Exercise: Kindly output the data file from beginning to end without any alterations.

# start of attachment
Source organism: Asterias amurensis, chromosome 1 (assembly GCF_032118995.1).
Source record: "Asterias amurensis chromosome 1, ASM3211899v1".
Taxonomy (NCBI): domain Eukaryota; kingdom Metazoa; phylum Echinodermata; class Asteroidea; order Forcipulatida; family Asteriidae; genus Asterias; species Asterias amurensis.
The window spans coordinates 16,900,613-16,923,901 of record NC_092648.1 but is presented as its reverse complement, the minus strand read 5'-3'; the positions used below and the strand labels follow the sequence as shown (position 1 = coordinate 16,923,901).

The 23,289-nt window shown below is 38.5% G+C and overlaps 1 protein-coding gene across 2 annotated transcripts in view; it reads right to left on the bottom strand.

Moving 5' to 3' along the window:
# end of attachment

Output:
Source organism: Asterias amurensis, chromosome 1 (assembly GCF_032118995.1).
Source record: "Asterias amurensis chromosome 1, ASM3211899v1".
Taxonomy (NCBI): domain Eukaryota; kingdom Metazoa; phylum Echinodermata; class Asteroidea; order Forcipulatida; family Asteriidae; genus Asterias; species Asterias amurensis.
The window spans coordinates 16,900,613-16,923,901 of record NC_092648.1 but is presented as its reverse complement, the minus strand read 5'-3'; the positions used below and the strand labels follow the sequence as shown (position 1 = coordinate 16,923,901).

The 23,289-nt window shown below is 38.5% G+C and overlaps 1 protein-coding gene across 2 annotated transcripts in view; it reads right to left on the bottom strand.

Moving 5' to 3' along the window: